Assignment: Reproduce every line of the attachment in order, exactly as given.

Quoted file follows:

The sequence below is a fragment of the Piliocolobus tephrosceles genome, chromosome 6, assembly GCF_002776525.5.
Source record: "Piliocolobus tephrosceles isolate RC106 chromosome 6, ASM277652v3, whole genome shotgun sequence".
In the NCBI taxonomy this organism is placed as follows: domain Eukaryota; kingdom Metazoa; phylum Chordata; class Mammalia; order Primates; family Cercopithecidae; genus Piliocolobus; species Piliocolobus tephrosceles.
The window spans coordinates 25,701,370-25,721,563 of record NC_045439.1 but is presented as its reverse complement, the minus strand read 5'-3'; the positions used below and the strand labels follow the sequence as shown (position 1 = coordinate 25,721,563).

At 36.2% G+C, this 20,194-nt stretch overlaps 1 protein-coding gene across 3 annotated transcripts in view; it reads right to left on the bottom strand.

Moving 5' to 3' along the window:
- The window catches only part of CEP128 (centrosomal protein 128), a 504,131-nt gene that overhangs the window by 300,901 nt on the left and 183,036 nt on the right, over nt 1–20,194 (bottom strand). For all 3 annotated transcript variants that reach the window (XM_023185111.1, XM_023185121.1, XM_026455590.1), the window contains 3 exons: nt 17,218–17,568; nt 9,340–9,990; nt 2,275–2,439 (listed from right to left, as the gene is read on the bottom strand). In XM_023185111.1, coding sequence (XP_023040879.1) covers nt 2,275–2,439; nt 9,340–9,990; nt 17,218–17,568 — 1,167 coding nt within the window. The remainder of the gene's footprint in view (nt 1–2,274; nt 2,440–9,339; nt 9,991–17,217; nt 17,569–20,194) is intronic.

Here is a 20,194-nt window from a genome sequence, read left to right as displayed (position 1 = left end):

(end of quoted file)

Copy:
The sequence below is a fragment of the Piliocolobus tephrosceles genome, chromosome 6, assembly GCF_002776525.5.
Source record: "Piliocolobus tephrosceles isolate RC106 chromosome 6, ASM277652v3, whole genome shotgun sequence".
In the NCBI taxonomy this organism is placed as follows: domain Eukaryota; kingdom Metazoa; phylum Chordata; class Mammalia; order Primates; family Cercopithecidae; genus Piliocolobus; species Piliocolobus tephrosceles.
The window spans coordinates 25,701,370-25,721,563 of record NC_045439.1 but is presented as its reverse complement, the minus strand read 5'-3'; the positions used below and the strand labels follow the sequence as shown (position 1 = coordinate 25,721,563).

At 36.2% G+C, this 20,194-nt stretch overlaps 1 protein-coding gene across 3 annotated transcripts in view; it reads right to left on the bottom strand.

Moving 5' to 3' along the window:
- The window catches only part of CEP128 (centrosomal protein 128), a 504,131-nt gene that overhangs the window by 300,901 nt on the left and 183,036 nt on the right, over nt 1–20,194 (bottom strand). For all 3 annotated transcript variants that reach the window (XM_023185111.1, XM_023185121.1, XM_026455590.1), the window contains 3 exons: nt 17,218–17,568; nt 9,340–9,990; nt 2,275–2,439 (listed from right to left, as the gene is read on the bottom strand). In XM_023185111.1, coding sequence (XP_023040879.1) covers nt 2,275–2,439; nt 9,340–9,990; nt 17,218–17,568 — 1,167 coding nt within the window. The remainder of the gene's footprint in view (nt 1–2,274; nt 2,440–9,339; nt 9,991–17,217; nt 17,569–20,194) is intronic.

Here is a 20,194-nt window from a genome sequence, read left to right as displayed (position 1 = left end):